HunterKiller wrote:What weapons will Dart use? Nuclear-armed Genie? Or falcon? 60 years old first generation crap that will never hit 9g maneuvering target.


Well, let's see...

AIM-4 - the Falcon (F16 and not the missile) easily moves out of the way. The AIM-4 was a bomber killer and never a fighter killer (despite 5 kills in Vietnam)

M-61 20mm - The Dart would never get close enough to use it.

AIR-2 Genie - Hehe....no more F-16. 9G maneuver makes no difference against a nuke. Of course, everything has to be perfect for the F-106 pilot to escape the blast as well...presuming the Dart did not get shot down during AIR2 launch.
Convair F-106 Delta Dart - When You're Out Of Six's, You're Out of Interceptors!
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delta2014

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Unread post03 Oct 2017, 01:21

Out of all of the Century Series fighter aircraft, was the F-106 Delta Dart the best dogfighter of all?
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dragracingmaniac

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Unread post03 Oct 2017, 08:57

F-106 vs F-16 fight...that's like the Mike Ditka vs God fight. :devil:
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madrat

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Unread post03 Oct 2017, 10:07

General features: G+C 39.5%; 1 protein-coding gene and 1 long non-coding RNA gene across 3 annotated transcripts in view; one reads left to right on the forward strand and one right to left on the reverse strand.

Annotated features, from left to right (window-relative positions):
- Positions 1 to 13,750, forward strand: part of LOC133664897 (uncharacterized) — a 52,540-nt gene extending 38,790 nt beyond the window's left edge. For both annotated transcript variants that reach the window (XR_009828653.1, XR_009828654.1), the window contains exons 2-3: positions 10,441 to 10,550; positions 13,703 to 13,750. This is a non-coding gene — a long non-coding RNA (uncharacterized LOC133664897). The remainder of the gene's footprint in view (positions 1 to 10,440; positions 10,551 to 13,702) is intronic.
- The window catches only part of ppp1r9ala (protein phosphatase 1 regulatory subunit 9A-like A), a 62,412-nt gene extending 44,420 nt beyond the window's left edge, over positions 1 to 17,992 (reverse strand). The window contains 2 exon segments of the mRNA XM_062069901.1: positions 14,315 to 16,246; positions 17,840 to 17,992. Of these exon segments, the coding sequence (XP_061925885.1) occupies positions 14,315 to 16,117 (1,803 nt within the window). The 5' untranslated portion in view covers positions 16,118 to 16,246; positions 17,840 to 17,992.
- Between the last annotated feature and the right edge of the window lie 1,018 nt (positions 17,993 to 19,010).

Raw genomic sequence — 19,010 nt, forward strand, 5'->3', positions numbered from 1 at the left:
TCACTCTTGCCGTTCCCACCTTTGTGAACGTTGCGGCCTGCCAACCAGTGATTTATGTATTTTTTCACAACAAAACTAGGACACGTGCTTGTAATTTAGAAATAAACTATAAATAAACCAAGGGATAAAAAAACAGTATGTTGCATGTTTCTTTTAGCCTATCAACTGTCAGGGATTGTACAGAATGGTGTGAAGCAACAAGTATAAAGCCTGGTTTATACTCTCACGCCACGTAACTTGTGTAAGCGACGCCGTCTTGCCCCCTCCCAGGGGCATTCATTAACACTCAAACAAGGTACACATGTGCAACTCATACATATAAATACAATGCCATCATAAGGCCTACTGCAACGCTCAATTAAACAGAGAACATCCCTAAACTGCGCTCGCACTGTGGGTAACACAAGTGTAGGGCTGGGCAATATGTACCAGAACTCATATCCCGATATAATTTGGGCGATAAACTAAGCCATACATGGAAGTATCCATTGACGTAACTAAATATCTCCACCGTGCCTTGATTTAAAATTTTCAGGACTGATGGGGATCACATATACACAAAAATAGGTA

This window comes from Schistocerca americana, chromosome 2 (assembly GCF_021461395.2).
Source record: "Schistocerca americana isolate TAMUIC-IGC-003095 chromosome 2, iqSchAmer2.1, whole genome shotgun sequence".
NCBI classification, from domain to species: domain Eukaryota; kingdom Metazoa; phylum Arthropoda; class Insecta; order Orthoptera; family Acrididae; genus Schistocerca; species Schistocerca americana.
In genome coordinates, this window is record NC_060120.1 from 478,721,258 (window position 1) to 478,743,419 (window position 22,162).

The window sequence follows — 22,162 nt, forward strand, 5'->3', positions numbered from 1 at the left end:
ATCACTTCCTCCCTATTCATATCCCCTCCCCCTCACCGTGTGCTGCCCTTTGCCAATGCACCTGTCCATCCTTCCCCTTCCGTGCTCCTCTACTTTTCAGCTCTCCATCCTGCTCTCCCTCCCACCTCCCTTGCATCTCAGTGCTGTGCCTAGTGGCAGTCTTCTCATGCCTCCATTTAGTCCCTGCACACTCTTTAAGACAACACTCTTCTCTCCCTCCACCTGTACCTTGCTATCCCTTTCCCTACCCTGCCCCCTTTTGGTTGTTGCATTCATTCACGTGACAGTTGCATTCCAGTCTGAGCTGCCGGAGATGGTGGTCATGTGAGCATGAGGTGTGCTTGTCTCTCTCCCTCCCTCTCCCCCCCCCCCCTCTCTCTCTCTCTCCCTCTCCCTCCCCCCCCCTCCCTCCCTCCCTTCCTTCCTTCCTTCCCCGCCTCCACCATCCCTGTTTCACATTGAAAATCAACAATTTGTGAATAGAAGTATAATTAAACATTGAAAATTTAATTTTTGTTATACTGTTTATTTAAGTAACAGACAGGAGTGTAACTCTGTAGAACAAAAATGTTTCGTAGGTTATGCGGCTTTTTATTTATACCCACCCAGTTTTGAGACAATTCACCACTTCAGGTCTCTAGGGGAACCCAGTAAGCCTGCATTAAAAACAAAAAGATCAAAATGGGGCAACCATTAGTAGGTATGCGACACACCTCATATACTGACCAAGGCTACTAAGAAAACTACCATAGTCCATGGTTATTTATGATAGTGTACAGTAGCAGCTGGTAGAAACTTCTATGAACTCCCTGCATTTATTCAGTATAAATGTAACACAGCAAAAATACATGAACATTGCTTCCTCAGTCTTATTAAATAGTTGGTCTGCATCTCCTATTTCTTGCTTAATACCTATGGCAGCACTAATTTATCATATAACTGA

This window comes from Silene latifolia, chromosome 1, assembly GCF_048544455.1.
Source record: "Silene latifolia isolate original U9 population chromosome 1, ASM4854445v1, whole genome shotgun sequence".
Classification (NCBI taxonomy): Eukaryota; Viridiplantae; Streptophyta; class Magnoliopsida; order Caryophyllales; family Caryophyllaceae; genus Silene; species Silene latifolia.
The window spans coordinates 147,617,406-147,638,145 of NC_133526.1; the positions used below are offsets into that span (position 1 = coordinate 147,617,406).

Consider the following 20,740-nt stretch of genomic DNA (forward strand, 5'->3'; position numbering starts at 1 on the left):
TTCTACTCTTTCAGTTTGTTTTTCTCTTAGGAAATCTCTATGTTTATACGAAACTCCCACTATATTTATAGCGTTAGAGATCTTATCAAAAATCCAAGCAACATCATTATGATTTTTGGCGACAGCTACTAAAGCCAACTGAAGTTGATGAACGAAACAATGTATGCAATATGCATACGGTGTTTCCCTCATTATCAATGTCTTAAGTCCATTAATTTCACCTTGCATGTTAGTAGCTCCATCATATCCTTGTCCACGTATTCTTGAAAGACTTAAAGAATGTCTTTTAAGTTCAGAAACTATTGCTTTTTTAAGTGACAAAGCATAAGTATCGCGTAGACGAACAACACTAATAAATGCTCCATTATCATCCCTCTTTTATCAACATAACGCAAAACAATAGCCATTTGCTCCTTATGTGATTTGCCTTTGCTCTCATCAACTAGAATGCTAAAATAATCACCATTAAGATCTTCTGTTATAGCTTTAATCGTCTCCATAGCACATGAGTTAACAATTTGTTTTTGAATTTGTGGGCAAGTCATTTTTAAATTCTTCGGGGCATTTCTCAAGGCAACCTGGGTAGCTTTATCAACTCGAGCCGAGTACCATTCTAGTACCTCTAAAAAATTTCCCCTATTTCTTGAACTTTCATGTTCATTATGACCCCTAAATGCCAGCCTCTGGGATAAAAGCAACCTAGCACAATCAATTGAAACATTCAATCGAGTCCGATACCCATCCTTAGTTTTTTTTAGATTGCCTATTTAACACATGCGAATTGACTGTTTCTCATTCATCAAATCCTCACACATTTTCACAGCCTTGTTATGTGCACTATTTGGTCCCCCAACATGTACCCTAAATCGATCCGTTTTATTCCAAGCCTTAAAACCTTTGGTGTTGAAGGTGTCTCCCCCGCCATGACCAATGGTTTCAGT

F-106A was virtually frozen in development for its last few years. At the end of its life it probably outnumbered the in-service F-16C model.

If you limit it to F-106A versus F-16A it depends on the fight parameters. Put F-16A above 36,000 feet and it really has no advantage in the day unless the Delta Dart decided to get slow.

If F-106A had been continuously upgraded and SLEP programs kept up with the times, maybe your bay carries 2-4 AMRAAM, another pair outboard the wingtanks, and your IRST upgraded to be on the level of Typhoon. Maybe they stay with Falcon and upgrade it to 1990's technology, both radar and IR guided versions fired in paired ripples. Maybe it even gets a radar in line with 1990s technology. It wouldn't improve its dogfight attributes, but certainly you wouldn't charge into battle against one.
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f-16adf

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Unread post03 Oct 2017, 16:04

Out of all the Century Series jets, it is probably safe to say the the F-106 was indeed the best dog-fighter.

I like the F-106 a lot. I remember seeing 87th FIS jets fly down from Marquette back in the early 1980's. Even though I was a young kid, I thought the Delta Dart was simply just beautiful..